A Few Books to Get Started

So, although I haven’t started reading anything on Ruby, Haml, or Sass, I have gotten my feet wet in some crucial topics.

The first book, Responsive Web Design by Ethan Marcotte, completely changed the way I thought about the web. In fact, it’s what solidified my desire to switch gears and dig in! Though I may have scoffed a bit at the delicate use of math (it turns out engineers have to know a lot of it), I love the idea of the adaptability of sites. Whether you’re looking at a site on a phone, a tablet, or a computer, your experience should be a good one. Whether you’re using Firefox, Chrome, or (gasp!) Internet Explorer, your experience should be a good one, too. My customer service background loves giving good experiences; my robotics background loves automation. Combine the two on the Internet, and you have Responsive Web Design, plain and simple.

The second book, HTML & CSS: Design and Build Websites by Jon Duckett, is probably one of the most beautiful books I’ve ever laid my hands on. It’s also as basic as you can get. While I’ve grasped the basics of HTML and CSS from the likes of W3Schools, I really wanted a complete overview that would be useful as a reference later. This book is that overview. Plus it goes over the basics of wireframing, basic design, and more. Lovely!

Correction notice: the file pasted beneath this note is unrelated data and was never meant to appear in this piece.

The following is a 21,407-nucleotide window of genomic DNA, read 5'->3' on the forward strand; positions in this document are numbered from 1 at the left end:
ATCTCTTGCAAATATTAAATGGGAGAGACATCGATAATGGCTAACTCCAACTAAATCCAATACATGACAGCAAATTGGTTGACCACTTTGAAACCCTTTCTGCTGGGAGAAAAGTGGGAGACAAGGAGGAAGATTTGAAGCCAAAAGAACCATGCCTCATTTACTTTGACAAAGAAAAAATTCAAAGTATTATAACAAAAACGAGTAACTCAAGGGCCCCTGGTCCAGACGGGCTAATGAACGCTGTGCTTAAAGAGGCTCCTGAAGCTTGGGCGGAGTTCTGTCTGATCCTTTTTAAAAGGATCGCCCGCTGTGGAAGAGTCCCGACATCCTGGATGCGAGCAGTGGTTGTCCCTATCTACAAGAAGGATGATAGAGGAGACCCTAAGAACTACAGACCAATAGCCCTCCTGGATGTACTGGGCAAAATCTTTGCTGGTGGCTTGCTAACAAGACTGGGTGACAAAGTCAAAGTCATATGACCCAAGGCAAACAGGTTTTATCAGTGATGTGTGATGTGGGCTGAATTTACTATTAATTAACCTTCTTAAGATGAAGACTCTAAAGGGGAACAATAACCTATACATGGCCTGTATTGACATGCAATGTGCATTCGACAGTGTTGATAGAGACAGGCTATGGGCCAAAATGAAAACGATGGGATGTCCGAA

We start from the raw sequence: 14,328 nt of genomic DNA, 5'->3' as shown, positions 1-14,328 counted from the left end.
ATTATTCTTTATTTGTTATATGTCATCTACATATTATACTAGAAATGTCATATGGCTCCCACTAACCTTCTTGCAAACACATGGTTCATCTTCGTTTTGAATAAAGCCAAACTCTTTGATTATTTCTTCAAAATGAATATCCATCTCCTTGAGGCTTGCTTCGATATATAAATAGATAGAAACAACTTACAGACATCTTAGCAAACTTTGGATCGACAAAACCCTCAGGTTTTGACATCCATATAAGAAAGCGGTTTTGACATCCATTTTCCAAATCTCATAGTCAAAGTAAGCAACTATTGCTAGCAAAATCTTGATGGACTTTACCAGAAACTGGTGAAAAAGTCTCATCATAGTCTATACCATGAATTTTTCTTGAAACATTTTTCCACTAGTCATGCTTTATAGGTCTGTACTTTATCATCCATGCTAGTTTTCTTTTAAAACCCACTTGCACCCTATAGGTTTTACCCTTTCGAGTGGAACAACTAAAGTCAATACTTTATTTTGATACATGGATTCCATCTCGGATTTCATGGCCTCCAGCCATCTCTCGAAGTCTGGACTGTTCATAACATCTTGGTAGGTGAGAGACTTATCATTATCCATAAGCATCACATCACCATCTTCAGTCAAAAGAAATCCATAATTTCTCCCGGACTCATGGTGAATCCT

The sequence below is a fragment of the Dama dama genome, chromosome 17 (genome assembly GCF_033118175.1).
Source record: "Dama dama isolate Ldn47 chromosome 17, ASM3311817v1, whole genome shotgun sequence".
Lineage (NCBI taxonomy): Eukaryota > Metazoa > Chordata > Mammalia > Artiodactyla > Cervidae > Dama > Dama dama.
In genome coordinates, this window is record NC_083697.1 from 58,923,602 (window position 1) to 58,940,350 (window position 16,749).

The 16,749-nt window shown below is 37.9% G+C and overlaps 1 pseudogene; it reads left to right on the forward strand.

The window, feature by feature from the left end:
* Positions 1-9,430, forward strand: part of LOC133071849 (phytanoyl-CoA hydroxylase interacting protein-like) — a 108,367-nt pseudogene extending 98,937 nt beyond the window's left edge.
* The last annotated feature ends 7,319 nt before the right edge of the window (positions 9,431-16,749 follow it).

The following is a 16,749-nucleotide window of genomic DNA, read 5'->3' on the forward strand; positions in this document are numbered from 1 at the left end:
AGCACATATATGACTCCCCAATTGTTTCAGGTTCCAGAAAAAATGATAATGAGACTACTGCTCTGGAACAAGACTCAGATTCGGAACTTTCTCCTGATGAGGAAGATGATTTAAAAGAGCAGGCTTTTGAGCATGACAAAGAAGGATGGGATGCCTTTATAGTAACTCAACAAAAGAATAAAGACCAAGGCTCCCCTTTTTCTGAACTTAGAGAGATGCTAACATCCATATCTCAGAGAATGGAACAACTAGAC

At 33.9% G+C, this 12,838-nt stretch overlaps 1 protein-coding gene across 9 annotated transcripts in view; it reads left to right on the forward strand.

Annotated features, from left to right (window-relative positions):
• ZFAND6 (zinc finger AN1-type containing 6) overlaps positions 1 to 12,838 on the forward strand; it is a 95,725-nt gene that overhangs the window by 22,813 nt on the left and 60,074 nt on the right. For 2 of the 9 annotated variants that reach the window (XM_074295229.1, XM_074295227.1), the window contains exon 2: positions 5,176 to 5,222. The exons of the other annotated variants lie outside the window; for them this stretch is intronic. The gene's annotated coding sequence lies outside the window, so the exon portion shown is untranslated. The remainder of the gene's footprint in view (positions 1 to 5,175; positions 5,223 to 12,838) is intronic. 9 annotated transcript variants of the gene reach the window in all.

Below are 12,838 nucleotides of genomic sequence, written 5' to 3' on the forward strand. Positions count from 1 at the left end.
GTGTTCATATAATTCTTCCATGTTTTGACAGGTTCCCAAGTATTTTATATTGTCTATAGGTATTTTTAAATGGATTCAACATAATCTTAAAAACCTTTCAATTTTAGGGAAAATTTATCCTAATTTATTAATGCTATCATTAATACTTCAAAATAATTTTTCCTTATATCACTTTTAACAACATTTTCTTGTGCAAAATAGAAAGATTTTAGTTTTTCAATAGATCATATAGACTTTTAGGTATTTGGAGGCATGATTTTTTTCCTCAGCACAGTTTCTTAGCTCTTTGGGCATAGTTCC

The third book, Adaptive Web Design: Crafting Rich Experiences with Progressive Enhancement by Aaron Gustafson and Jeffrey Zeldman, is what I’m reading right now. In this book, I’m learning about the layers of web design, from basic content to pretty pictures to more advanced elements like JavaScript. The book is more of a road map than a how-to, however, so I know I’ll be reading a whole lot more after I’m done. But I really like how Gustafson and Zeldman consider the customer first, and adapting their sites around them. It plainly suggests that your website is a product, and effective accessibility/marketing is your best opportunity to promote sales. So if you’re looking for a well-written, straight-to-the-point overview of the thought process behind effective web design, I highly recommend getting Adaptive Web Design.

So, that’s what I’m reading right now. Any suggestions?